The Power of Your Words: The Fable of the Fish and the Wolf
Why Do We Use Words and Communicate With Each Other?
On a peaceful morning by the river, a young wolf named Ajeet sat gazing into the water. He had been watching the Fish as it swam, pondering about life. The pack leader, Khan walked to Ajeet and sat, watching the fish with him.
‘What troubles you Ajeet?’
‘I watch the Fish, who swims silently without a care in the world, and I wonder. No one growls at Fish, or barks orders to him, or chides him with snarling fangs, and he lives in peace.’
Khan listened patiently.
‘Alpha, why do we bark, growl, and howl?’
‘Your question is good Ajeet,’ the Khan commended, ‘Let’s see if we can find out.’
‘Tomorrow you must leave the pack for a day, to travel to the human village. Be careful on your adventure and do not expose yourself, but you must observe them, and tell me what you see. During this journey, you must not, under any circumstance bark, growl, or howl.’
The next morning Ajeet woke early, excited about his adventure. He left without a sound, before his elders arose.
No Communication and a Bloody Lesson
That evening he returned, exhausted, limping, and bloody.
Khan touched noses with Ajeet in greeting, and questioned the young wolf:
‘What did you see, and why do you bleed? What lessons have you found?’
Ajeet lay down, and the pups gathered to lick his wounds.
‘I traveled through the woods toward the village as you said, but before I arrived I was attacked by a baboon. He mistook me for the Fox because I didn’t growl, and he apologized when he saw I was a wolf.’
‘I left with a few scratches on my side, but before I found the village, I was attacked by a stag. He apologized, saying he thought I was the Jackal, sneaking on his herd because I did not bark to make them run.’
‘I set off again, with scratches in my side, and a half-crushed paw, but before I came to the village, I stumbled upon the Tiger. I opened my mouth to howl sp that you would bring the pack to fight with me, but remembered your orders, and kept silent. The Tiger, when she saw that I was alone and would not howl, bit me and shook me like a rat.’
She left smiling, and I limped on and finally reached the village. As I crept toward the human village, I noticed it smelled of blood like I did, and of smoke and fire. There were two groups, one wearing gold and silk, and riding the Horse, and the Elephant. The others wore rags and chains, and served the others.’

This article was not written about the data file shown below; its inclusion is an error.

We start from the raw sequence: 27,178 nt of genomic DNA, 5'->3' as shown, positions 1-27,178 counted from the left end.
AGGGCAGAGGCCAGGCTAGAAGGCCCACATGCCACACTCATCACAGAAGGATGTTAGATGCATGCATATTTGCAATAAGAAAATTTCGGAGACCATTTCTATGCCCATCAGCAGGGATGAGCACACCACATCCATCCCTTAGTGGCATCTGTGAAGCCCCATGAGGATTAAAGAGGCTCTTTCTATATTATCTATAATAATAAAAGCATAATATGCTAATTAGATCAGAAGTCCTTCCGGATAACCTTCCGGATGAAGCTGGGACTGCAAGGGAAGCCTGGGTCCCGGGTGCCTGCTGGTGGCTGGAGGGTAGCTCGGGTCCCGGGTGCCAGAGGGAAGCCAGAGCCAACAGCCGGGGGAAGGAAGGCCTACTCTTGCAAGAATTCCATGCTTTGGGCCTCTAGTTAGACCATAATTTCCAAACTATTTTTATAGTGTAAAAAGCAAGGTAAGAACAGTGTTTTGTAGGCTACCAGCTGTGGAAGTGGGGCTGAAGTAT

‘I don’t know what this means.’
‘Walk with me to the river’ said Khan, and they did. As they walked Khan explained.
The Power of Words
"False words are not only evil in themselves, but they infect the soul with evil."
"We are masters of the unsaid words, but slaves of those we let slip out."
The Power of Words and Communication; Death and Life
‘You’ve learned many things from the Humans, the Baboon, Stag, and Tiger.’
‘First, understand that the fish knows no language. We speak with growls, howls, and barking, and the Humans understand the most powerful language of them all; they speak with Words.’
‘What you saw was the evil that is caused by this great power of Words; men fought and killed, and enslaved their own. They also rode beasts more powerful than us because of their power of Words, and they wear the gold and silk that caused their war because of the Words.’
‘And yet we strive to speak as the humans do. Can you tell me why?’
Ajeet nodded his head slowly, remembering the events of the day.
‘Our language protects us, and gives us power. The baboon and stag were afraid when they saw I was a wolf, because of the strength of our pack, which is knit together by our language. Because I could not speak my language, I lost my power as a wolf, and the Tiger was not afraid to bite me.’
‘Very good,’ said Khan.
‘And now,’ the Alpha nodded toward the bank, ‘you’ll understand further why we strive to communicate like the Humans, and do not live in silence like the Fish.’
Ajeet looked toward the bank where the pack circled around the Fish, eating their fill.
‘Even if the Fish had friends, he couldn’t call to them for help because he has no language. Without language, he has no community, and without community he has no power, and now, because he had no power to fight, he does not have life.’
‘So consider your lesson well Ajeet; the stronger your communication, the more power you have. But great power can yield both great good and great evil. Think on this, and communicate wisely.’